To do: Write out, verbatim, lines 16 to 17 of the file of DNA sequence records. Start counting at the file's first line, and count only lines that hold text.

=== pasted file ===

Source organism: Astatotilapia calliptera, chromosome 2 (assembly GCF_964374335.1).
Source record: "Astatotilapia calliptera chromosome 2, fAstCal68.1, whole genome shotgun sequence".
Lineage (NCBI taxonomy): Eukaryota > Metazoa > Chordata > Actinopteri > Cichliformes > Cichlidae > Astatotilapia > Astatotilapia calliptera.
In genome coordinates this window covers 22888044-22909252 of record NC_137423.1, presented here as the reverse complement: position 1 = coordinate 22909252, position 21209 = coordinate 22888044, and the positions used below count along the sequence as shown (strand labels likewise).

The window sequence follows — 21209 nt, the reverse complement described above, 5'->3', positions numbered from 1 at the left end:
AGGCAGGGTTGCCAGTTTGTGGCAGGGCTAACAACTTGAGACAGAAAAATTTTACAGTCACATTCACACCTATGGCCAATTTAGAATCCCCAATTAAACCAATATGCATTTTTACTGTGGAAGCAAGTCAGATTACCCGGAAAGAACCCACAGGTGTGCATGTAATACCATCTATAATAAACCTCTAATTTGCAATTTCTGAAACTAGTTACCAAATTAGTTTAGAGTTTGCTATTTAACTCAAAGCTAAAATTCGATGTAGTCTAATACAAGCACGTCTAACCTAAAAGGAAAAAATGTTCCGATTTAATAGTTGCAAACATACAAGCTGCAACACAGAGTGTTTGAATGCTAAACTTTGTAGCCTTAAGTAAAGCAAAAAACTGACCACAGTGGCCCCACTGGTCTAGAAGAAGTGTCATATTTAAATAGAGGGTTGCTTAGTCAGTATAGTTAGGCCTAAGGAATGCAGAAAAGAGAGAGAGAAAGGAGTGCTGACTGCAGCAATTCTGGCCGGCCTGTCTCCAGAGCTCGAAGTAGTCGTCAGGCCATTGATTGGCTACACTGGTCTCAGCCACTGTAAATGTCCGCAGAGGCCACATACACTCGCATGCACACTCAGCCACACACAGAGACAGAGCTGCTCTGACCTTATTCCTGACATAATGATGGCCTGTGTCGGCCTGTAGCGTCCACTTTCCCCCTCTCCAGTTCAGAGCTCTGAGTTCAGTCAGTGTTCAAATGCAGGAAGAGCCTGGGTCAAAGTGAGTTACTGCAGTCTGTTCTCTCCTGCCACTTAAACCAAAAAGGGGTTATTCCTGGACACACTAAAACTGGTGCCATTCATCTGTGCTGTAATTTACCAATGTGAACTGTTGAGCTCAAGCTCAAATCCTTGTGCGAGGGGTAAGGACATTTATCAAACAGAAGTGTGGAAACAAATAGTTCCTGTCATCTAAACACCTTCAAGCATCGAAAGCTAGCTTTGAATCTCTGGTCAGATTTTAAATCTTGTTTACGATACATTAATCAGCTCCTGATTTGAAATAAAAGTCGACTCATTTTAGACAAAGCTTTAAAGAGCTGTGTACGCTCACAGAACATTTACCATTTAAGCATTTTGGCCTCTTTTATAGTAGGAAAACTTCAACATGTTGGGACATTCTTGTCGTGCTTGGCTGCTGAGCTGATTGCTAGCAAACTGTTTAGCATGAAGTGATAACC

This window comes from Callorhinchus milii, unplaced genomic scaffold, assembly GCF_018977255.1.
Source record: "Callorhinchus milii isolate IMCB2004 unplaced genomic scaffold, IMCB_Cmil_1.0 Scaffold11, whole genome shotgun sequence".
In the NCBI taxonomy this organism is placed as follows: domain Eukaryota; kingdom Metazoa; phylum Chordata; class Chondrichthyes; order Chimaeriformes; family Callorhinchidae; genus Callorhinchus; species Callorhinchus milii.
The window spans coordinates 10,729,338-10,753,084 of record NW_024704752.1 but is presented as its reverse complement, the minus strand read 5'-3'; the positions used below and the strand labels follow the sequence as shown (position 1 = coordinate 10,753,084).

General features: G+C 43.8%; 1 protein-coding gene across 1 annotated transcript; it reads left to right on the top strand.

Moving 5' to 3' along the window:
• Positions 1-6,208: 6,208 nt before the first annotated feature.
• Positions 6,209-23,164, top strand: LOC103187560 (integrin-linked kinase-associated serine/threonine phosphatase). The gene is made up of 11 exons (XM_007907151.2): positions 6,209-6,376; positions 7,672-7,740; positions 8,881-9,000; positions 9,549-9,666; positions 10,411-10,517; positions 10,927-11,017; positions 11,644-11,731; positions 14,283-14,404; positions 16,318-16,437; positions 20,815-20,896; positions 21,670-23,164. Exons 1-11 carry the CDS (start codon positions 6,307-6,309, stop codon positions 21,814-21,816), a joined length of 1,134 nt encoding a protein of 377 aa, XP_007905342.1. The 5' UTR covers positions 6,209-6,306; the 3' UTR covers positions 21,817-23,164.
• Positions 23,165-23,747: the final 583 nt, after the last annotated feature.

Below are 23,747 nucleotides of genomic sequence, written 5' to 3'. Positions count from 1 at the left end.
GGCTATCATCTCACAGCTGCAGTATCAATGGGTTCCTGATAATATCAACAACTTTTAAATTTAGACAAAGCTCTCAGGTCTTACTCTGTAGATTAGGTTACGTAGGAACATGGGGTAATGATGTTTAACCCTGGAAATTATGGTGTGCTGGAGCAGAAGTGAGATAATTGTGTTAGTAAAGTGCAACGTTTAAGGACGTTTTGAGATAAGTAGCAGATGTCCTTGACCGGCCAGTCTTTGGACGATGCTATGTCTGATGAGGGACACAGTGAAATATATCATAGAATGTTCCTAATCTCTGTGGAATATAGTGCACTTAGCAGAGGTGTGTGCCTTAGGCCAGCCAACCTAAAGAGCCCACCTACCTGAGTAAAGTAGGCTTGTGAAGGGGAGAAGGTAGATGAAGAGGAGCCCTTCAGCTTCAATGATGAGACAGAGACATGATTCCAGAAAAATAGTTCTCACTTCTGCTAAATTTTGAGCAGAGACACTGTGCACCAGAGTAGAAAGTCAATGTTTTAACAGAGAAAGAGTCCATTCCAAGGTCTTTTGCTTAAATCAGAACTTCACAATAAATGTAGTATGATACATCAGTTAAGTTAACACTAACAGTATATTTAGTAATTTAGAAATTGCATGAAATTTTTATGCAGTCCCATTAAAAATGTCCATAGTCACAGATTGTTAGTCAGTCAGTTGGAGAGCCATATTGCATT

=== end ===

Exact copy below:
Below are 23,747 nucleotides of genomic sequence, written 5' to 3'. Positions count from 1 at the left end.
GGCTATCATCTCACAGCTGCAGTATCAATGGGTTCCTGATAATATCAACAACTTTTAAATTTAGACAAAGCTCTCAGGTCTTACTCTGTAGATTAGGTTACGTAGGAACATGGGGTAATGATGTTTAACCCTGGAAATTATGGTGTGCTGGAGCAGAAGTGAGATAATTGTGTTAGTAAAGTGCAACGTTTAAGGACGTTTTGAGATAAGTAGCAGATGTCCTTGACCGGCCAGTCTTTGGACGATGCTATGTCTGATGAGGGACACAGTGAAATATATCATAGAATGTTCCTAATCTCTGTGGAATATAGTGCACTTAGCAGAGGTGTGTGCCTTAGGCCAGCCAACCTAAAGAGCCCACCTACCTGAGTAAAGTAGGCTTGTGAAGGGGAGAAGGTAGATGAAGAGGAGCCCTTCAGCTTCAATGATGAGACAGAGACATGATTCCAGAAAAATAGTTCTCACTTCTGCTAAATTTTGAGCAGAGACACTGTGCACCAGAGTAGAAAGTCAATGTTTTAACAGAGAAAGAGTCCATTCCAAGGTCTTTTGCTTAAATCAGAACTTCACAATAAATGTAGTATGATACATCAGTTAAGTTAACACTAACAGTATATTTAGTAATTTAGAAATTGCATGAAATTTTTATGCAGTCCCATTAAAAATGTCCATAGTCACAGATTGTTAGTCAGTCAGTTGGAGAGCCATATTGCATT